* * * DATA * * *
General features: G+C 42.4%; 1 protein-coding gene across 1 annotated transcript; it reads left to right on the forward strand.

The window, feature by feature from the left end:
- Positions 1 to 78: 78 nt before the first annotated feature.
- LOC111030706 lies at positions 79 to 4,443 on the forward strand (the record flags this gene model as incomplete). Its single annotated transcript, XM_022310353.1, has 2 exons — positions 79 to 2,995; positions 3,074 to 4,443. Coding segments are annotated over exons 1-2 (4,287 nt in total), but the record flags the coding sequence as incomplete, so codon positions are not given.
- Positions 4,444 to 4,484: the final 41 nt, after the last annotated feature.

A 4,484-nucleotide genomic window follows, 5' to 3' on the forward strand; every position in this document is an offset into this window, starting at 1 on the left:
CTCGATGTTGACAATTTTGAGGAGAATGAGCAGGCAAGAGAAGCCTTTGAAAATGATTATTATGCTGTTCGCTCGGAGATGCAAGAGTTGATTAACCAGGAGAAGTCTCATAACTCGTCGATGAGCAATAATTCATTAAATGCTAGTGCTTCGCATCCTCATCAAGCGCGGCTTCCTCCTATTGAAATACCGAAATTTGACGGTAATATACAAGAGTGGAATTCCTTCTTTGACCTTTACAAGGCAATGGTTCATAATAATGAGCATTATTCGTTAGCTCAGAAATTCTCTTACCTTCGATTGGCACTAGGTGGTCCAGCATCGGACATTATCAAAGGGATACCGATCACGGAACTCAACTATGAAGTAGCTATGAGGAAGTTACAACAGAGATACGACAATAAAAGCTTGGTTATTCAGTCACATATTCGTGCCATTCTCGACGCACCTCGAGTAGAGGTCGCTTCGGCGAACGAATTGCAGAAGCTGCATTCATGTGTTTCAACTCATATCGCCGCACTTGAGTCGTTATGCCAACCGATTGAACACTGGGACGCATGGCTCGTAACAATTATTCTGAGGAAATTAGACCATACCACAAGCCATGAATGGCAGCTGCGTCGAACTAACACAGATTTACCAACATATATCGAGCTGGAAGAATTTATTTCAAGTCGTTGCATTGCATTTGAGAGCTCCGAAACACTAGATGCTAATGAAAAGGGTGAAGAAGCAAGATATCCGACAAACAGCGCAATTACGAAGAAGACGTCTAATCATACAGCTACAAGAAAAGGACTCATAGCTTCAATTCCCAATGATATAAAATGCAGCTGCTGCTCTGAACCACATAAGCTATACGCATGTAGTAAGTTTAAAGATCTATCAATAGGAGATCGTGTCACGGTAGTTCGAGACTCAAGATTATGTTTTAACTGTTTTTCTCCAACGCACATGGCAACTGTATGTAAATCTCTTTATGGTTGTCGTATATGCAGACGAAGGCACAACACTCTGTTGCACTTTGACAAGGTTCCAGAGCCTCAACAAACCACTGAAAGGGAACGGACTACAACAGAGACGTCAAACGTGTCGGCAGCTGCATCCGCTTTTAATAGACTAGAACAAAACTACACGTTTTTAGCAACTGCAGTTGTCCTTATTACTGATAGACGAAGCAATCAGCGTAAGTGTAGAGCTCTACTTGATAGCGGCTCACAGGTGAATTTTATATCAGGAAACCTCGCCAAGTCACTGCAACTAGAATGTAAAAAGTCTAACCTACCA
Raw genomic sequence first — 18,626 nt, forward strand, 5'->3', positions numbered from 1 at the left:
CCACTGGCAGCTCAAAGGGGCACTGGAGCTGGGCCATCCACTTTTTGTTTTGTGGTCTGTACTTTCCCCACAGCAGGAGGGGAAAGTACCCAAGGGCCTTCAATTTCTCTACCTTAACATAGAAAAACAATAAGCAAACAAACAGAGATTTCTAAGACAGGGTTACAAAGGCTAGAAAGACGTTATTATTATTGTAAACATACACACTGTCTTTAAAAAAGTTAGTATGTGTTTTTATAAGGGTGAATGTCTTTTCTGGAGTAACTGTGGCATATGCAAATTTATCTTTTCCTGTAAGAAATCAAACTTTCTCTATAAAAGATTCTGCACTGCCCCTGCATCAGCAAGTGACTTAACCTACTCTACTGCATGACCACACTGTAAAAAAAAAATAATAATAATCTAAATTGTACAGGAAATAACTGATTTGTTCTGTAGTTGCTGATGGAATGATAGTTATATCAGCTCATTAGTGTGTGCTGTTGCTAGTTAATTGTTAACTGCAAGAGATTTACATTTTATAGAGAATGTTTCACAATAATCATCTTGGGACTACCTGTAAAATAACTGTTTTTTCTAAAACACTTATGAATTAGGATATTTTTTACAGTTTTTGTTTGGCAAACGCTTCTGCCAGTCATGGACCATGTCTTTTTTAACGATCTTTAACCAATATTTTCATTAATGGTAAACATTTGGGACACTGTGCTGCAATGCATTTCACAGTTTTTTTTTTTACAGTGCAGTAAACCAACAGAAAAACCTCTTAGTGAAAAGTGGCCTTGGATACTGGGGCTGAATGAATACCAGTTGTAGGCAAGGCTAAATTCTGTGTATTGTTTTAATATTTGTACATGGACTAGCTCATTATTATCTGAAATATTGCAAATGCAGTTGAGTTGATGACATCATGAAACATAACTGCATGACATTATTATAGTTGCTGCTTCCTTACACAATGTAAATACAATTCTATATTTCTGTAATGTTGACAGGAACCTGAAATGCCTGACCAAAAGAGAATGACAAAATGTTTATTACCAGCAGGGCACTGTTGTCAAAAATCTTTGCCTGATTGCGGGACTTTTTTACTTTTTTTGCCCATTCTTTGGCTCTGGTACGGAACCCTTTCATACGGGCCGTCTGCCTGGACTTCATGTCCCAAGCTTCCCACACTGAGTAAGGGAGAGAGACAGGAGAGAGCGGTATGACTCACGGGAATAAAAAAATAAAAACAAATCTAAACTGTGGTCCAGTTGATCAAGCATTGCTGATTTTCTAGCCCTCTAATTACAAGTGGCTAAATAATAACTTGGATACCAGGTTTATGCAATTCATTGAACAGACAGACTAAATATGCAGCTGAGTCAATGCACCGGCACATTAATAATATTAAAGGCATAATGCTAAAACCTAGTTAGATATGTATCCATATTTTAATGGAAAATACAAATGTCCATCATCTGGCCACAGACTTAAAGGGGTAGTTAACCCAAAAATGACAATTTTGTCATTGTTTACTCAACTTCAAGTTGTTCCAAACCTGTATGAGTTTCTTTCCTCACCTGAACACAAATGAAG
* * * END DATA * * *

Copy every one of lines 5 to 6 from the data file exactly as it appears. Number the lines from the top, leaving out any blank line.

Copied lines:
- Positions 4,444 to 4,484: the final 41 nt, after the last annotated feature.

A 4,484-nucleotide genomic window follows, 5' to 3' on the forward strand; every position in this document is an offset into this window, starting at 1 on the left: